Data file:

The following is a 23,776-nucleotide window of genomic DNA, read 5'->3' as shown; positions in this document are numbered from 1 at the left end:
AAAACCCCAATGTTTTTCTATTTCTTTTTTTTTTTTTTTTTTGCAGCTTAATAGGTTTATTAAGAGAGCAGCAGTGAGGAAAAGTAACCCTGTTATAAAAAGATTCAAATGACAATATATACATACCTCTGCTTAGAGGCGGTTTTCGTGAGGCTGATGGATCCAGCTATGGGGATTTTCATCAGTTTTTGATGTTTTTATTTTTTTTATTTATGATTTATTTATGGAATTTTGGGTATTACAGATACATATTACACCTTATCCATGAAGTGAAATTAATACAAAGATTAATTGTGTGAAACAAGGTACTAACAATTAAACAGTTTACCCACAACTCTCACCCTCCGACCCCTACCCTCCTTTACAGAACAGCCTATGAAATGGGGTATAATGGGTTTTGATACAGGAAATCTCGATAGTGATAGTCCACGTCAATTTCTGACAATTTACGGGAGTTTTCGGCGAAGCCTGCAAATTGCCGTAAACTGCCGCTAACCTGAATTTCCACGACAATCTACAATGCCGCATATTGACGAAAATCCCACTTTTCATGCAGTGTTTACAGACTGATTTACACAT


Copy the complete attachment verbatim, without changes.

The following is a 23,776-nucleotide window of genomic DNA, read 5'->3' as shown; positions in this document are numbered from 1 at the left end:
AAAACCCCAATGTTTTTCTATTTCTTTTTTTTTTTTTTTTTTGCAGCTTAATAGGTTTATTAAGAGAGCAGCAGTGAGGAAAAGTAACCCTGTTATAAAAAGATTCAAATGACAATATATACATACCTCTGCTTAGAGGCGGTTTTCGTGAGGCTGATGGATCCAGCTATGGGGATTTTCATCAGTTTTTGATGTTTTTATTTTTTTTATTTATGATTTATTTATGGAATTTTGGGTATTACAGATACATATTACACCTTATCCATGAAGTGAAATTAATACAAAGATTAATTGTGTGAAACAAGGTACTAACAATTAAACAGTTTACCCACAACTCTCACCCTCCGACCCCTACCCTCCTTTACAGAACAGCCTATGAAATGGGGTATAATGGGTTTTGATACAGGAAATCTCGATAGTGATAGTCCACGTCAATTTCTGACAATTTACGGGAGTTTTCGGCGAAGCCTGCAAATTGCCGTAAACTGCCGCTAACCTGAATTTCCACGACAATCTACAATGCCGCATATTGACGAAAATCCCACTTTTCATGCAGTGTTTACAGACTGATTTACACAT